Host tissues and how they influence bacterial physiology and gene expression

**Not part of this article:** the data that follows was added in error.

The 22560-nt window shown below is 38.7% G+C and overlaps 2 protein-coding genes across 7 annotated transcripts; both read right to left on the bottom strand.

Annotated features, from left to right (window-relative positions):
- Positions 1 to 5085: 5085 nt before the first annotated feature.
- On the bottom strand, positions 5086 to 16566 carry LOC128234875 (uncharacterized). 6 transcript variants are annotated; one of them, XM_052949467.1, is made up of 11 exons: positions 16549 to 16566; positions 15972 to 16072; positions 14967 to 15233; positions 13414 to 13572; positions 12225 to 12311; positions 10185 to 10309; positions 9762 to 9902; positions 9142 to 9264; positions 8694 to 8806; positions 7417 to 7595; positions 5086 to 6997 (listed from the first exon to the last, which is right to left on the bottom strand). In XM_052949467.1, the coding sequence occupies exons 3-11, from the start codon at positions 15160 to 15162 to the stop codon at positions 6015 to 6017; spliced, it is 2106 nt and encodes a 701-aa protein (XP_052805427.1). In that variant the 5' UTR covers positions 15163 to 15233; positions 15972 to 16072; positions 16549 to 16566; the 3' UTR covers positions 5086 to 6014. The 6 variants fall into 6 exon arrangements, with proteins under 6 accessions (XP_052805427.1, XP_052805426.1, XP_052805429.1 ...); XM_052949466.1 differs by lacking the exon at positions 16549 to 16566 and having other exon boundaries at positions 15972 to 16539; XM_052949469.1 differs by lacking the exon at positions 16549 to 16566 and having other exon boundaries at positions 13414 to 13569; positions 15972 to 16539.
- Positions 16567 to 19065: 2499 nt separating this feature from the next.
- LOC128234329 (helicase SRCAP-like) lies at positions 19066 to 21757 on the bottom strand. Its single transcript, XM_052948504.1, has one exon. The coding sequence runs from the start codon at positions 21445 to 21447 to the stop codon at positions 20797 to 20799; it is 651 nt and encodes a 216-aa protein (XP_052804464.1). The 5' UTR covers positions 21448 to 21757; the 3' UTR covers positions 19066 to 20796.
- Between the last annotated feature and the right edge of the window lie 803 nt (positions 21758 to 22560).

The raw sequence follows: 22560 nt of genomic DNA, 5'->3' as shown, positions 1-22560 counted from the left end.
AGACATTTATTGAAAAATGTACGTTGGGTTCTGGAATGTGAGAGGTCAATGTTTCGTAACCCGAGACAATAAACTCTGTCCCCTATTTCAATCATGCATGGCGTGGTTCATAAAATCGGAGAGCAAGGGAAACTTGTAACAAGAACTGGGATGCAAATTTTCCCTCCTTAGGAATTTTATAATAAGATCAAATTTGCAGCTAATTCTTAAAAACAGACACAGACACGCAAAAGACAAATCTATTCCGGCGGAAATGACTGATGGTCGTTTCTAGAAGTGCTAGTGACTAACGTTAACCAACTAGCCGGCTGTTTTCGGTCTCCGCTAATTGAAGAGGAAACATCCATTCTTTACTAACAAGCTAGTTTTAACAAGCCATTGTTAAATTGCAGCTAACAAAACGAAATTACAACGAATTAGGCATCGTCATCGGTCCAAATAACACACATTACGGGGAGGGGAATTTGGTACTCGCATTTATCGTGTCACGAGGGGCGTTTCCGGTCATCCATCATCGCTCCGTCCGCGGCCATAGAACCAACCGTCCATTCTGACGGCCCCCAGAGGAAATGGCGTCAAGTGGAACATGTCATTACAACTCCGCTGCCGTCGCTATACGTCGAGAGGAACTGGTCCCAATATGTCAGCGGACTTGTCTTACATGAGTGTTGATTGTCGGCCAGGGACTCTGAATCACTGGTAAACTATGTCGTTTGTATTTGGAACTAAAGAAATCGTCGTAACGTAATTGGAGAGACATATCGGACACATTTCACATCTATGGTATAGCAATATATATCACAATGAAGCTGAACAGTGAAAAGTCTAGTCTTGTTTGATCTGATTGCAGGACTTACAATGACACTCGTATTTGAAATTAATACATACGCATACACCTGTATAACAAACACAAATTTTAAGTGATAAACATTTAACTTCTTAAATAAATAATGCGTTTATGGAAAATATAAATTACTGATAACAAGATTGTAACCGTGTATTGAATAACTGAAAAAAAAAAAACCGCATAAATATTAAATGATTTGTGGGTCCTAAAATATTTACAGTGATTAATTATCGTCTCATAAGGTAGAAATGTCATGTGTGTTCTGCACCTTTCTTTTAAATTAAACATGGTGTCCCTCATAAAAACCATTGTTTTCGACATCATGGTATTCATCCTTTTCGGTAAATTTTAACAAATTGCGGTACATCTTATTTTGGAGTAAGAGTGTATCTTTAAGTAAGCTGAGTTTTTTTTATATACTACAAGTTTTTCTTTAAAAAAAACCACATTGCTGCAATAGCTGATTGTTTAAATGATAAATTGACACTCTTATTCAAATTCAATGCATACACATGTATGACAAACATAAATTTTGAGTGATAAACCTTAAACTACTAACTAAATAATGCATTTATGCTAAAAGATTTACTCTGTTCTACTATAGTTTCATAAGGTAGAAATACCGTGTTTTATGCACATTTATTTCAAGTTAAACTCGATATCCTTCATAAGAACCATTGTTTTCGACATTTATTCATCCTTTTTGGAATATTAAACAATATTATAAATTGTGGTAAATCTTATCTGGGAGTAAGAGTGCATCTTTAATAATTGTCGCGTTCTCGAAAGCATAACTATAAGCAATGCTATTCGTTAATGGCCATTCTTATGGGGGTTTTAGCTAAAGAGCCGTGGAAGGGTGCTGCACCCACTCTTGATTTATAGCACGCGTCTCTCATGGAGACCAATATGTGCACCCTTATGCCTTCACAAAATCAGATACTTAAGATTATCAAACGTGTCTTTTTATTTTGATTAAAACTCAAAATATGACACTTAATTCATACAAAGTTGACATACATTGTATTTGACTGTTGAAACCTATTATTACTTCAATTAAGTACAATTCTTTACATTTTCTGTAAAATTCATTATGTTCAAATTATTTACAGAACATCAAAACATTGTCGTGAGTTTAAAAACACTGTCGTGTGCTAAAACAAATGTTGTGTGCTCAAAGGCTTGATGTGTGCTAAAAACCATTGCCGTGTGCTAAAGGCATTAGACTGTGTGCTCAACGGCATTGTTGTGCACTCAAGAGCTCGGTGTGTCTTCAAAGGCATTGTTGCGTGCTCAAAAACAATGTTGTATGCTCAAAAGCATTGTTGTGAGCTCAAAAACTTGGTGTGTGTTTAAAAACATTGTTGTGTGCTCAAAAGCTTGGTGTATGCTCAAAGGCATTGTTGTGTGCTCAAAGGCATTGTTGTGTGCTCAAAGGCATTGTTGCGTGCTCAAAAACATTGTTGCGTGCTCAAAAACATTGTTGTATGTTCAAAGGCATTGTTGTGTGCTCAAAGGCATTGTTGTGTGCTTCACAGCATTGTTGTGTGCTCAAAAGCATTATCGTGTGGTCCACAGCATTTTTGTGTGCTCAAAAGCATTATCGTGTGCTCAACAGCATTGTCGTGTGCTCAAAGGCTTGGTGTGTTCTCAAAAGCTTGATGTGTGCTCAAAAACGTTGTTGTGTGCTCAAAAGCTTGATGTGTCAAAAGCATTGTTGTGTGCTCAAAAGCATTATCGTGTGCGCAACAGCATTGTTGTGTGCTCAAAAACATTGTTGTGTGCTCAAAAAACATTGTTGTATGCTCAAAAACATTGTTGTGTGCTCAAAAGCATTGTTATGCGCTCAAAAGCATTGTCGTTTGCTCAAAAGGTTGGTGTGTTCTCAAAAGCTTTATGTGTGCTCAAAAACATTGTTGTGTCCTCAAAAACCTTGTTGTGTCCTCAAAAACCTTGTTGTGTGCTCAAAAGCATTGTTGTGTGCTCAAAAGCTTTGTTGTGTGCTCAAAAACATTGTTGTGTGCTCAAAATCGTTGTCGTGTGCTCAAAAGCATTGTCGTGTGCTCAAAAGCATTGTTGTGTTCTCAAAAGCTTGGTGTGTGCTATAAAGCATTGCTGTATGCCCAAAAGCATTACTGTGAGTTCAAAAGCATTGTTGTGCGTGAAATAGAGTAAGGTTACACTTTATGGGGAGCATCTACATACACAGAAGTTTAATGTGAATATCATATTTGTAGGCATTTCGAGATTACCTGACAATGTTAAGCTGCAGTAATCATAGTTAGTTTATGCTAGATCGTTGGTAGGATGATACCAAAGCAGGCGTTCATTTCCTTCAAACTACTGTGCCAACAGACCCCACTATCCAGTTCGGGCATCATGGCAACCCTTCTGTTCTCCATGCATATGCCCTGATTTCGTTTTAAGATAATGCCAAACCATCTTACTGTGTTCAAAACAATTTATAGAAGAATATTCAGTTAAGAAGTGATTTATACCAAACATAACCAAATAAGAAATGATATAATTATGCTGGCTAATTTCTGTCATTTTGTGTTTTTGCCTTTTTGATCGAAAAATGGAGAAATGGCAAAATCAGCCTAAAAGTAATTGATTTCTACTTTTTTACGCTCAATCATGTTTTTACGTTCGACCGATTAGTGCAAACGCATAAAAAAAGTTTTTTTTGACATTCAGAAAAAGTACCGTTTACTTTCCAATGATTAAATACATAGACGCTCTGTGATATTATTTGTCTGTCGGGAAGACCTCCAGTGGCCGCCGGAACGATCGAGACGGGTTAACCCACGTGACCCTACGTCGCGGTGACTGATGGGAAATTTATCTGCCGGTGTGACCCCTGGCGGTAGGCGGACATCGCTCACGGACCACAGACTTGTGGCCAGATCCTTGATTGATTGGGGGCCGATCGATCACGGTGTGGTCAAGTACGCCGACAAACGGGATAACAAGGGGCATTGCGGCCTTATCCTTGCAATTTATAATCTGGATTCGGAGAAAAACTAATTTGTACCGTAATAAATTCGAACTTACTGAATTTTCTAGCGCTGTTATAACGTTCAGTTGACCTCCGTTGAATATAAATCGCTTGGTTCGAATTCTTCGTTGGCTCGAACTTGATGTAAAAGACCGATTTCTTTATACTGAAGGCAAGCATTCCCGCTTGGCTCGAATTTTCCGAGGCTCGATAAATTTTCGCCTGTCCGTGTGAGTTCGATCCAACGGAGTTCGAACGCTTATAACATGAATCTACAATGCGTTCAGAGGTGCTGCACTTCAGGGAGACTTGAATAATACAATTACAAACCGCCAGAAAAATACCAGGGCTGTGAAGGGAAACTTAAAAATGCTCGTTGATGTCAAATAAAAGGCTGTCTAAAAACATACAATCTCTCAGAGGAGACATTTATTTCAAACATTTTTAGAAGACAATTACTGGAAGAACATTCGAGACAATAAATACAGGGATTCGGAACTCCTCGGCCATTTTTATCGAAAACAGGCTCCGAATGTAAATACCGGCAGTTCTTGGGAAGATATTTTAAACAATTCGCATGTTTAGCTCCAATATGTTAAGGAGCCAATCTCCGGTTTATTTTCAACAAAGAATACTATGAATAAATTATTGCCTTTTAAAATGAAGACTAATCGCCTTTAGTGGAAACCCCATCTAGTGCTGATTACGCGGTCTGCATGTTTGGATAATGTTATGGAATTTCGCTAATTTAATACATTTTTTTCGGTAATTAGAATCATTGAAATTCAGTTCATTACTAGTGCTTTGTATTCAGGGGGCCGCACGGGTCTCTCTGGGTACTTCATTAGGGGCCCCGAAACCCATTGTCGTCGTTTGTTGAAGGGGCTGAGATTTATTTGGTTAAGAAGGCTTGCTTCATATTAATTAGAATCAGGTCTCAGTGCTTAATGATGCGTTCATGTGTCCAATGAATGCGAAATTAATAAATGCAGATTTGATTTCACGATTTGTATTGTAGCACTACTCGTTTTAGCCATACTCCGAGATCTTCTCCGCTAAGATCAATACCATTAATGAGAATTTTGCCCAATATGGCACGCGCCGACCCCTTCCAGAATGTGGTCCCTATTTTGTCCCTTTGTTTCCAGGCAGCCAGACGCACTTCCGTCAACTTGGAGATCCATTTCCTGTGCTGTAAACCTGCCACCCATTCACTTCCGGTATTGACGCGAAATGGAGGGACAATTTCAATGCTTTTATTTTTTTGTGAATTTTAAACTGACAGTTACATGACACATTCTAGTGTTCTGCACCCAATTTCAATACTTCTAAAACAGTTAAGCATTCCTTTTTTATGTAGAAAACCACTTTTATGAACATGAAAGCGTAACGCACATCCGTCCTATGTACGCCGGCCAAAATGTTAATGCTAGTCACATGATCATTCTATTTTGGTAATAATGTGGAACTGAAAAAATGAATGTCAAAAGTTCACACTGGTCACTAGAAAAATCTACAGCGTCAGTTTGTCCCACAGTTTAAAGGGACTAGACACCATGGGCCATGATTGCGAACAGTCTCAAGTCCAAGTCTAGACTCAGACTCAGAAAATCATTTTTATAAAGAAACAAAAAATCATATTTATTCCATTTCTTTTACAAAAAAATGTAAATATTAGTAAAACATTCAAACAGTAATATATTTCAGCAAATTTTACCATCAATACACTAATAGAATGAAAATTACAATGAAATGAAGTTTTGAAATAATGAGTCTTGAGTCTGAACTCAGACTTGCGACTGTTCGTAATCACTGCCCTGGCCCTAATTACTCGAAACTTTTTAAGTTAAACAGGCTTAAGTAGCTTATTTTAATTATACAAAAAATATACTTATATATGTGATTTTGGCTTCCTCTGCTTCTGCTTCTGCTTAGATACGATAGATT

Although the virulence factors of S. aureus have been studied extensively, how the bacterium grows in the host is an understudied area. More broadly, understanding how bacterial physiology and gene expression are affected by the host tissue environment is of great importance when new therapies are developed. Because certain murine hosts are unable to clear S. aureus from their tissues, the bacteria invade diverse anatomical sites including the skeletal system (bones and joints) and the brain, heart, spleen, and liver, all of which have complex three-dimensional architecture as well as physiological and chemical/nutrient gradients. Exploiting the bacterium’s versatility with respect to tissue colonization, we developed a method for single-cell, spatiotemporal analysis of gene expression in host tissues. Such a method captures valuable information that is lost during the bulk analysis of tissues and cells. Using our method, we recently discovered that S. aureus exhibits spatial regulation of nuc gene expression in kidney abscesses (nuc codes for nuclease; a well-characterized S. aureus virulence factor). Current efforts are focused on understanding the mechanism by which the spatial regulation arises, and the biological significance of such division of labor in S. aureus microcolonies.